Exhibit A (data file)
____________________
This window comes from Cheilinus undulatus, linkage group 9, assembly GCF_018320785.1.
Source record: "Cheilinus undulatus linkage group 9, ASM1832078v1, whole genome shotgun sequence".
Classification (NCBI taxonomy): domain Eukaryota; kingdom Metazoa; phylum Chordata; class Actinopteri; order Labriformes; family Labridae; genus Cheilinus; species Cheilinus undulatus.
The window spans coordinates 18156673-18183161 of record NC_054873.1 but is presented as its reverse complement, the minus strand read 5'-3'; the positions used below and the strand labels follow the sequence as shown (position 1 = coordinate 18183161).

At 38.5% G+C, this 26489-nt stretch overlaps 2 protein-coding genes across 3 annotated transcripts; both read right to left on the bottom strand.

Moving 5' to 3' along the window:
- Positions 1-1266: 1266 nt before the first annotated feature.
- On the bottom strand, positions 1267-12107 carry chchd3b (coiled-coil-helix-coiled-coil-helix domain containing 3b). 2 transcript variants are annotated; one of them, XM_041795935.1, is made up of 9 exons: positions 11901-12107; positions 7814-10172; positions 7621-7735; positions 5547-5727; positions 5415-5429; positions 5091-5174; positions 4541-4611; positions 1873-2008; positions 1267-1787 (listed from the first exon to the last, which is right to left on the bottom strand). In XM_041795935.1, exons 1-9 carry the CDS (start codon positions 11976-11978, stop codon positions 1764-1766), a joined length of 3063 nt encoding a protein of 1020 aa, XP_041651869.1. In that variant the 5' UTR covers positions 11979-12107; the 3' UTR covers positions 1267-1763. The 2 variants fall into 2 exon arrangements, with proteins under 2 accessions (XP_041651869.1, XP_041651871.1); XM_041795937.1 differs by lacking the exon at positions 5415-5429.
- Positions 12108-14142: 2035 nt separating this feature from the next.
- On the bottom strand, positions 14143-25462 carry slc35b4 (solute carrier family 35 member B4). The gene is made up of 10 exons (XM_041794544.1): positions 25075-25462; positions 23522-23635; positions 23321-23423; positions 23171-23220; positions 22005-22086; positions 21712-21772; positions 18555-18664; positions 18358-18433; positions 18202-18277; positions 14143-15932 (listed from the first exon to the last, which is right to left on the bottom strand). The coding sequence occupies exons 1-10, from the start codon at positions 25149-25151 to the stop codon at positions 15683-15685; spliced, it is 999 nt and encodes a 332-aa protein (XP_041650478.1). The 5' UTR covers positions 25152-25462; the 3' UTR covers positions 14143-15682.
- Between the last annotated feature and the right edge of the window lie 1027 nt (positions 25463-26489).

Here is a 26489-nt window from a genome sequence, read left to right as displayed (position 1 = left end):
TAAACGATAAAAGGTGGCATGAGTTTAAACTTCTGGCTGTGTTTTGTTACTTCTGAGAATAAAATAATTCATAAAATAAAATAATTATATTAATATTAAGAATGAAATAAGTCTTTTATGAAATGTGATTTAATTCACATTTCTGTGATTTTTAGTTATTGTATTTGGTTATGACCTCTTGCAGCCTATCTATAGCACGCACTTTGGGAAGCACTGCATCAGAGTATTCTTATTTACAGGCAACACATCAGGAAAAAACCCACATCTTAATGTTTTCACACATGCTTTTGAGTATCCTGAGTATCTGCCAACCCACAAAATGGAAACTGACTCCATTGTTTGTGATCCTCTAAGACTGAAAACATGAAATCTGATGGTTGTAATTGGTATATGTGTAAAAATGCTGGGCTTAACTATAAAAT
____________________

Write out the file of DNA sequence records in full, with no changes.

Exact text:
This window comes from Cheilinus undulatus, linkage group 9, assembly GCF_018320785.1.
Source record: "Cheilinus undulatus linkage group 9, ASM1832078v1, whole genome shotgun sequence".
Classification (NCBI taxonomy): domain Eukaryota; kingdom Metazoa; phylum Chordata; class Actinopteri; order Labriformes; family Labridae; genus Cheilinus; species Cheilinus undulatus.
The window spans coordinates 18156673-18183161 of record NC_054873.1 but is presented as its reverse complement, the minus strand read 5'-3'; the positions used below and the strand labels follow the sequence as shown (position 1 = coordinate 18183161).

At 38.5% G+C, this 26489-nt stretch overlaps 2 protein-coding genes across 3 annotated transcripts; both read right to left on the bottom strand.

Moving 5' to 3' along the window:
- Positions 1-1266: 1266 nt before the first annotated feature.
- On the bottom strand, positions 1267-12107 carry chchd3b (coiled-coil-helix-coiled-coil-helix domain containing 3b). 2 transcript variants are annotated; one of them, XM_041795935.1, is made up of 9 exons: positions 11901-12107; positions 7814-10172; positions 7621-7735; positions 5547-5727; positions 5415-5429; positions 5091-5174; positions 4541-4611; positions 1873-2008; positions 1267-1787 (listed from the first exon to the last, which is right to left on the bottom strand). In XM_041795935.1, exons 1-9 carry the CDS (start codon positions 11976-11978, stop codon positions 1764-1766), a joined length of 3063 nt encoding a protein of 1020 aa, XP_041651869.1. In that variant the 5' UTR covers positions 11979-12107; the 3' UTR covers positions 1267-1763. The 2 variants fall into 2 exon arrangements, with proteins under 2 accessions (XP_041651869.1, XP_041651871.1); XM_041795937.1 differs by lacking the exon at positions 5415-5429.
- Positions 12108-14142: 2035 nt separating this feature from the next.
- On the bottom strand, positions 14143-25462 carry slc35b4 (solute carrier family 35 member B4). The gene is made up of 10 exons (XM_041794544.1): positions 25075-25462; positions 23522-23635; positions 23321-23423; positions 23171-23220; positions 22005-22086; positions 21712-21772; positions 18555-18664; positions 18358-18433; positions 18202-18277; positions 14143-15932 (listed from the first exon to the last, which is right to left on the bottom strand). The coding sequence occupies exons 1-10, from the start codon at positions 25149-25151 to the stop codon at positions 15683-15685; spliced, it is 999 nt and encodes a 332-aa protein (XP_041650478.1). The 5' UTR covers positions 25152-25462; the 3' UTR covers positions 14143-15682.
- Between the last annotated feature and the right edge of the window lie 1027 nt (positions 25463-26489).

Here is a 26489-nt window from a genome sequence, read left to right as displayed (position 1 = left end):
TAAACGATAAAAGGTGGCATGAGTTTAAACTTCTGGCTGTGTTTTGTTACTTCTGAGAATAAAATAATTCATAAAATAAAATAATTATATTAATATTAAGAATGAAATAAGTCTTTTATGAAATGTGATTTAATTCACATTTCTGTGATTTTTAGTTATTGTATTTGGTTATGACCTCTTGCAGCCTATCTATAGCACGCACTTTGGGAAGCACTGCATCAGAGTATTCTTATTTACAGGCAACACATCAGGAAAAAACCCACATCTTAATGTTTTCACACATGCTTTTGAGTATCCTGAGTATCTGCCAACCCACAAAATGGAAACTGACTCCATTGTTTGTGATCCTCTAAGACTGAAAACATGAAATCTGATGGTTGTAATTGGTATATGTGTAAAAATGCTGGGCTTAACTATAAAAT